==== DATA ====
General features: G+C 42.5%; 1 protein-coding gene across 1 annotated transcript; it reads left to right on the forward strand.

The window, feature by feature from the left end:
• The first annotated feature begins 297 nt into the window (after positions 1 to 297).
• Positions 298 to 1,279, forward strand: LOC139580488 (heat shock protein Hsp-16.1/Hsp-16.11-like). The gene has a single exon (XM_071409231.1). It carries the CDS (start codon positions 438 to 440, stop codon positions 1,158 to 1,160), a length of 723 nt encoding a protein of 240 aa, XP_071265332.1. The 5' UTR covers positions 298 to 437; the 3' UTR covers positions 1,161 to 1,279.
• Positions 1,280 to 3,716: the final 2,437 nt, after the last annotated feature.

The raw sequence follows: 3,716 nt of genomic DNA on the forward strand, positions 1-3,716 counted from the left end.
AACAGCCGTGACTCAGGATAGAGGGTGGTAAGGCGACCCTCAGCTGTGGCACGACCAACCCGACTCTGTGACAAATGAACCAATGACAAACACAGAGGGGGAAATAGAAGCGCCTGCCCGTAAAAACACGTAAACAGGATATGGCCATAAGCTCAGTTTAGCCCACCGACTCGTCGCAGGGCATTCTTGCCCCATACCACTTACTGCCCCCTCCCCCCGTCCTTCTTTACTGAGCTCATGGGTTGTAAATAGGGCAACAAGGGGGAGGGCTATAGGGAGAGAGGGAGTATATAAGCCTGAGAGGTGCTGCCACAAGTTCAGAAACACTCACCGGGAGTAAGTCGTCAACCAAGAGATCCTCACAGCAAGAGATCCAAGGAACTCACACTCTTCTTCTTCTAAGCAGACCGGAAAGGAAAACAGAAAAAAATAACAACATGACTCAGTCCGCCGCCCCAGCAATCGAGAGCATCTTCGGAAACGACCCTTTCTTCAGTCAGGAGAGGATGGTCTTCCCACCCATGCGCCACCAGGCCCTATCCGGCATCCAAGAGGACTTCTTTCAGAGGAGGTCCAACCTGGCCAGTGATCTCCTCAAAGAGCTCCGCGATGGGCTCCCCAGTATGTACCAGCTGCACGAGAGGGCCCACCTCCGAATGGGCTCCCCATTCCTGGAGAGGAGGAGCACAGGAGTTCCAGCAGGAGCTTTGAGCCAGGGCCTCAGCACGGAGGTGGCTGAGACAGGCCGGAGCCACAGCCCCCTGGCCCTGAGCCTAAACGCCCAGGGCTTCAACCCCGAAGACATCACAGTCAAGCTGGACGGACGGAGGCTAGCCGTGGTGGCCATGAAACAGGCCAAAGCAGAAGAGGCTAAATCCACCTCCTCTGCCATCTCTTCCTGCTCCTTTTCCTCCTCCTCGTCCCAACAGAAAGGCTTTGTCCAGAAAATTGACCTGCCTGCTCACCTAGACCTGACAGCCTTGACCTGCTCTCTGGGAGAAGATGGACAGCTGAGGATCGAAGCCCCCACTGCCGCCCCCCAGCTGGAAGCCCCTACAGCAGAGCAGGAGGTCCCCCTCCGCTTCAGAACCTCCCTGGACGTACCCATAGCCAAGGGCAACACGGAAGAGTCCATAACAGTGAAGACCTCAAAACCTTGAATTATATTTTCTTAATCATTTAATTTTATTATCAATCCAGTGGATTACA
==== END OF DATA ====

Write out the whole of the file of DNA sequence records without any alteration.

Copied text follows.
General features: G+C 42.5%; 1 protein-coding gene across 1 annotated transcript; it reads left to right on the forward strand.

The window, feature by feature from the left end:
• The first annotated feature begins 297 nt into the window (after positions 1 to 297).
• Positions 298 to 1,279, forward strand: LOC139580488 (heat shock protein Hsp-16.1/Hsp-16.11-like). The gene has a single exon (XM_071409231.1). It carries the CDS (start codon positions 438 to 440, stop codon positions 1,158 to 1,160), a length of 723 nt encoding a protein of 240 aa, XP_071265332.1. The 5' UTR covers positions 298 to 437; the 3' UTR covers positions 1,161 to 1,279.
• Positions 1,280 to 3,716: the final 2,437 nt, after the last annotated feature.

The raw sequence follows: 3,716 nt of genomic DNA on the forward strand, positions 1-3,716 counted from the left end.
AACAGCCGTGACTCAGGATAGAGGGTGGTAAGGCGACCCTCAGCTGTGGCACGACCAACCCGACTCTGTGACAAATGAACCAATGACAAACACAGAGGGGGAAATAGAAGCGCCTGCCCGTAAAAACACGTAAACAGGATATGGCCATAAGCTCAGTTTAGCCCACCGACTCGTCGCAGGGCATTCTTGCCCCATACCACTTACTGCCCCCTCCCCCCGTCCTTCTTTACTGAGCTCATGGGTTGTAAATAGGGCAACAAGGGGGAGGGCTATAGGGAGAGAGGGAGTATATAAGCCTGAGAGGTGCTGCCACAAGTTCAGAAACACTCACCGGGAGTAAGTCGTCAACCAAGAGATCCTCACAGCAAGAGATCCAAGGAACTCACACTCTTCTTCTTCTAAGCAGACCGGAAAGGAAAACAGAAAAAAATAACAACATGACTCAGTCCGCCGCCCCAGCAATCGAGAGCATCTTCGGAAACGACCCTTTCTTCAGTCAGGAGAGGATGGTCTTCCCACCCATGCGCCACCAGGCCCTATCCGGCATCCAAGAGGACTTCTTTCAGAGGAGGTCCAACCTGGCCAGTGATCTCCTCAAAGAGCTCCGCGATGGGCTCCCCAGTATGTACCAGCTGCACGAGAGGGCCCACCTCCGAATGGGCTCCCCATTCCTGGAGAGGAGGAGCACAGGAGTTCCAGCAGGAGCTTTGAGCCAGGGCCTCAGCACGGAGGTGGCTGAGACAGGCCGGAGCCACAGCCCCCTGGCCCTGAGCCTAAACGCCCAGGGCTTCAACCCCGAAGACATCACAGTCAAGCTGGACGGACGGAGGCTAGCCGTGGTGGCCATGAAACAGGCCAAAGCAGAAGAGGCTAAATCCACCTCCTCTGCCATCTCTTCCTGCTCCTTTTCCTCCTCCTCGTCCCAACAGAAAGGCTTTGTCCAGAAAATTGACCTGCCTGCTCACCTAGACCTGACAGCCTTGACCTGCTCTCTGGGAGAAGATGGACAGCTGAGGATCGAAGCCCCCACTGCCGCCCCCCAGCTGGAAGCCCCTACAGCAGAGCAGGAGGTCCCCCTCCGCTTCAGAACCTCCCTGGACGTACCCATAGCCAAGGGCAACACGGAAGAGTCCATAACAGTGAAGACCTCAAAACCTTGAATTATATTTTCTTAATCATTTAATTTTATTATCAATCCAGTGGATTACA